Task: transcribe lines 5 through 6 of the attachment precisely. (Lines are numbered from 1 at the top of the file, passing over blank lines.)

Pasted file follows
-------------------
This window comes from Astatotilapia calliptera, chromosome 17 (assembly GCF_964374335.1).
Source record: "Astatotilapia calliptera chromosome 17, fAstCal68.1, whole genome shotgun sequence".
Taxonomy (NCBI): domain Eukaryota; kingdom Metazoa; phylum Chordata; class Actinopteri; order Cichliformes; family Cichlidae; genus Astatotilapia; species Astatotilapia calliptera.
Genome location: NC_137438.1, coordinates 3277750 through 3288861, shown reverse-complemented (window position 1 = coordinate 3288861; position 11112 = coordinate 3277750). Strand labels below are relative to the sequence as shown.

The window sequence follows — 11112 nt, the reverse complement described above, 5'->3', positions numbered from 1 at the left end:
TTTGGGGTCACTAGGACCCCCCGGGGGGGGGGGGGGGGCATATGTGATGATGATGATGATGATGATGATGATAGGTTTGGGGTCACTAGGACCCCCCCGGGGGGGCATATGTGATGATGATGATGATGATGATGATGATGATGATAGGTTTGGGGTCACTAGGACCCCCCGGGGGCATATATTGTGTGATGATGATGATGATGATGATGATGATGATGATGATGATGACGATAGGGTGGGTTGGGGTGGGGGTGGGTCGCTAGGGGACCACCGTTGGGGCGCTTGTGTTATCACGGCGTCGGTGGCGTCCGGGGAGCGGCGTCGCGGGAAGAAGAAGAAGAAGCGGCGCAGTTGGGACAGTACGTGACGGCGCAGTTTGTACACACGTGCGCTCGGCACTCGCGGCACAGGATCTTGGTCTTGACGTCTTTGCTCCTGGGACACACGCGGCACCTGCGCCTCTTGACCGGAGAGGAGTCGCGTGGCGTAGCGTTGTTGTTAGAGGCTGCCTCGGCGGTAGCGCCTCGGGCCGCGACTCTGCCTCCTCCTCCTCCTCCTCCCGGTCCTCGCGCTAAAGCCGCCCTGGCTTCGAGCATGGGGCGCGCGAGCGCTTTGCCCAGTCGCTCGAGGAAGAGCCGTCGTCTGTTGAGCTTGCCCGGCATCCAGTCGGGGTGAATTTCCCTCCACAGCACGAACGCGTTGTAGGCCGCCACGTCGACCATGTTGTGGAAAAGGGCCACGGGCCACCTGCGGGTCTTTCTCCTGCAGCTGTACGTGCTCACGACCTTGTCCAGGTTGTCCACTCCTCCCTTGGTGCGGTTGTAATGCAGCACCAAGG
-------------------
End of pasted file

The window sequence follows — 11112 nt, the reverse complement described above, 5'->3', positions numbered from 1 at the left end:
TTTGGGGTCACTAGGACCCCCCGGGGGGGGGGGGGGGGCATATGTGATGATGATGATGATGATGATGATGATAGGTTTGGGGTCACTAGGACCCCCCCGGGGGGGCATATGTGATGATGATGATGATGATGATGATGATGATGATAGGTTTGGGGTCACTAGGACCCCCCGGGGGCATATATTGTGTGATGATGATGATGATGATGATGATGATGATGATGATGATGACGATAGGGTGGGTTGGGGTGGGGGTGGGTCGCTAGGGGACCACCGTTGGGGCGCTTGTGTTATCACGGCGTCGGTGGCGTCCGGGGAGCGGCGTCGCGGGAAGAAGAAGAAGAAGCGGCGCAGTTGGGACAGTACGTGACGGCGCAGTTTGTACACACGTGCGCTCGGCACTCGCGGCACAGGATCTTGGTCTTGACGTCTTTGCTCCTGGGACACACGCGGCACCTGCGCCTCTTGACCGGAGAGGAGTCGCGTGGCGTAGCGTTGTTGTTAGAGGCTGCCTCGGCGGTAGCGCCTCGGGCCGCGACTCTGCCTCCTCCTCCTCCTCCTCCCGGTCCTCGCGCTAAAGCCGCCCTGGCTTCGAGCATGGGGCGCGCGAGCGCTTTGCCCAGTCGCTCGAGGAAGAGCCGTCGTCTGTTGAGCTTGCCCGGCATCCAGTCGGGGTGAATTTCCCTCCACAGCACGAACGCGTTGTAGGCCGCCACGTCGACCATGTTGTGGAAAAGGGCCACGGGCCACCTGCGGGTCTTTCTCCTGCAGCTGTACGTGCTCACGACCTTGTCCAGGTTGTCCACTCCTCCCTTGGTGCGGTTGTAATGCAGCACCAAGG